Fresh facts emerged yesterday that the Economic and Financial Crimes Commission (EFCC) may soon bring prominent Nigerians implicated in the $180m Halliburton bribe to justice.
About four former Heads of State and 89 prominent Nigerians were allegedly linked with the scandal.
In all, 76 prominent Nigerians are listed in the five notebooks submitted by the Halliburton Group to the EFCC.
There were indications yesterday that the anti-graft agency may quiz some of those listed.
A former Minister of Petroleum Resources has admitted collecting inducement from the bribery agent, Jeffrey Tesler/TSKJ.
It was learnt that about $2.5million was paid into the ex-minister’s account in Switzerland in 1998.
A top source in EFCC said: “We are looking into all aspects of the Halliburton scandal, including the bribe takers. This latest probe of the scandal is comprehensive.”
According to a document obtained by our correspondent, those implicated in the Halliburton Notebooks are: Four ex-Heads of State; two former Chiefs of General Staff, two ex-First Ladies; ex-CBN Governor; three former Military Governors/ Administrators; a former Deputy Governor of CBN, 11 former ministers(including two ex-Ministers of Petroleum Resources); two retired permanent secretaries and three ex-NNPC GMDs.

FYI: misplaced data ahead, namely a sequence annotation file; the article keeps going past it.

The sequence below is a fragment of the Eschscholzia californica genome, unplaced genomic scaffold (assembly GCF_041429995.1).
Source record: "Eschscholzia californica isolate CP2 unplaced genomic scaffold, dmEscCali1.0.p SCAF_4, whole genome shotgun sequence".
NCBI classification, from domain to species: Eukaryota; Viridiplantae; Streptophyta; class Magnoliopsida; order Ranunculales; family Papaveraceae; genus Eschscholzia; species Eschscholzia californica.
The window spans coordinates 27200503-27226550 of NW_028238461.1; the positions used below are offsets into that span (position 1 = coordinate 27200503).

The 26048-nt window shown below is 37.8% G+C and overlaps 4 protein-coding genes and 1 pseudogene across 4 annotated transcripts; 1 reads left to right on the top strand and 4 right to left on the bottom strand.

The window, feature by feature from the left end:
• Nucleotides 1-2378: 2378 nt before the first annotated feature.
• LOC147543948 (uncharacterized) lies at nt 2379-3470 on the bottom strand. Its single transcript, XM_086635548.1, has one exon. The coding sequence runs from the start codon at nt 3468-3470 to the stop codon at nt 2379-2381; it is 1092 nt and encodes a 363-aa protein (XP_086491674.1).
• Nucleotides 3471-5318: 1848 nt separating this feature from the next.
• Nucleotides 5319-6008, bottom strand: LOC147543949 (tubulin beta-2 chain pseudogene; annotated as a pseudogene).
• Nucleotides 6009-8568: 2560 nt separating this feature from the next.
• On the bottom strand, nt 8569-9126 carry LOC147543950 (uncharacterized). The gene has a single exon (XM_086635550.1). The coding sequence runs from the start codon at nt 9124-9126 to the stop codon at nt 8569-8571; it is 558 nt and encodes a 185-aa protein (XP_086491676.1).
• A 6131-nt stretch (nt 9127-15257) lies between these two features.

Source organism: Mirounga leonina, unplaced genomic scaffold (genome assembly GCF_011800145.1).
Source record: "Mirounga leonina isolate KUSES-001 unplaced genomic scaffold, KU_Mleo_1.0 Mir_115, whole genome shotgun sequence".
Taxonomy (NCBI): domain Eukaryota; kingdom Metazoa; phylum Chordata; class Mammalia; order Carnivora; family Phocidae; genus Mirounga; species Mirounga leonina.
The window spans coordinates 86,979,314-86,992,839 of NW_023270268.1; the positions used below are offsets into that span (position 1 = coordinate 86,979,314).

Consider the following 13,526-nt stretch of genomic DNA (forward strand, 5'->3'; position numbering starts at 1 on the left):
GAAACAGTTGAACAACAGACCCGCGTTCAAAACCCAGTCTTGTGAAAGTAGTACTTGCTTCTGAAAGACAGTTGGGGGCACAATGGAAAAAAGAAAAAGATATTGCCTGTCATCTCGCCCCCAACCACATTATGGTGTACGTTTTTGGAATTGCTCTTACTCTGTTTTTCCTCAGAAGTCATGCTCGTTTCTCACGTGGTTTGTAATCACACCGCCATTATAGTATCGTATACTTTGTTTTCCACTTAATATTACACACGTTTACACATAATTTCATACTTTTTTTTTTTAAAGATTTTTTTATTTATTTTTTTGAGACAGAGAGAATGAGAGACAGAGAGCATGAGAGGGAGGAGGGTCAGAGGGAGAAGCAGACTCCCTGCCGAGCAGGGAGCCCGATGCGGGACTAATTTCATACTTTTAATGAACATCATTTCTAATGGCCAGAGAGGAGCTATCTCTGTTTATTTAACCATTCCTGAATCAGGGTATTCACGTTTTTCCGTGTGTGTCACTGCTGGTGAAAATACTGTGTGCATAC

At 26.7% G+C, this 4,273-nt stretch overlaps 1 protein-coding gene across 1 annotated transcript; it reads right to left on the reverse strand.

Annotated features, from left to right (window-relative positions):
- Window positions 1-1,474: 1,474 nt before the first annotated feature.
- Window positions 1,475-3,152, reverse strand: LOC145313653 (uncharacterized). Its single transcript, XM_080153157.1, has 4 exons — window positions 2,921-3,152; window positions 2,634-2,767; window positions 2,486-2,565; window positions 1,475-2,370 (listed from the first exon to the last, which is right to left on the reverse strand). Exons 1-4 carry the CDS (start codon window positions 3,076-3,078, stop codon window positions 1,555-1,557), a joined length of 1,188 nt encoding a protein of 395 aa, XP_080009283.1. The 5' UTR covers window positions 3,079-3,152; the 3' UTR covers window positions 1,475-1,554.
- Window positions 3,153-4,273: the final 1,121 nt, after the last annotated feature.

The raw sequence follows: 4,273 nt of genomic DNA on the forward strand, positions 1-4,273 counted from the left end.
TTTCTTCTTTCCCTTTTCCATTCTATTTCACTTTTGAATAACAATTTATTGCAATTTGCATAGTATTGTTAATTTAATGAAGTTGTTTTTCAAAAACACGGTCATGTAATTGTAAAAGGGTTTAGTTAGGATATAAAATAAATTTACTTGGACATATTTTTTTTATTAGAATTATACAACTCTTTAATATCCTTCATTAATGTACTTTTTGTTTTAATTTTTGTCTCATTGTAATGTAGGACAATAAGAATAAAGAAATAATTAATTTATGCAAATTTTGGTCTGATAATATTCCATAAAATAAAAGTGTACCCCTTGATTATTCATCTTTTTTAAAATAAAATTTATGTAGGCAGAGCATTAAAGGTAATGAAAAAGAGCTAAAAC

Others are ex-secretaries to the Government of the Federation; a former civilian governor in the South-East; a former Ambassador to Italy, an ex-envoy to Brazil, three ex-NNPC secretaries, a former Chief Security Officer to a former Head of State; former MD, NLNG/Shell; former Chief of Army Staff; a former Field Commandant of ECOMOG in Liberia; ex-MD of NAFCON; and more than 13 former NNPC top shots.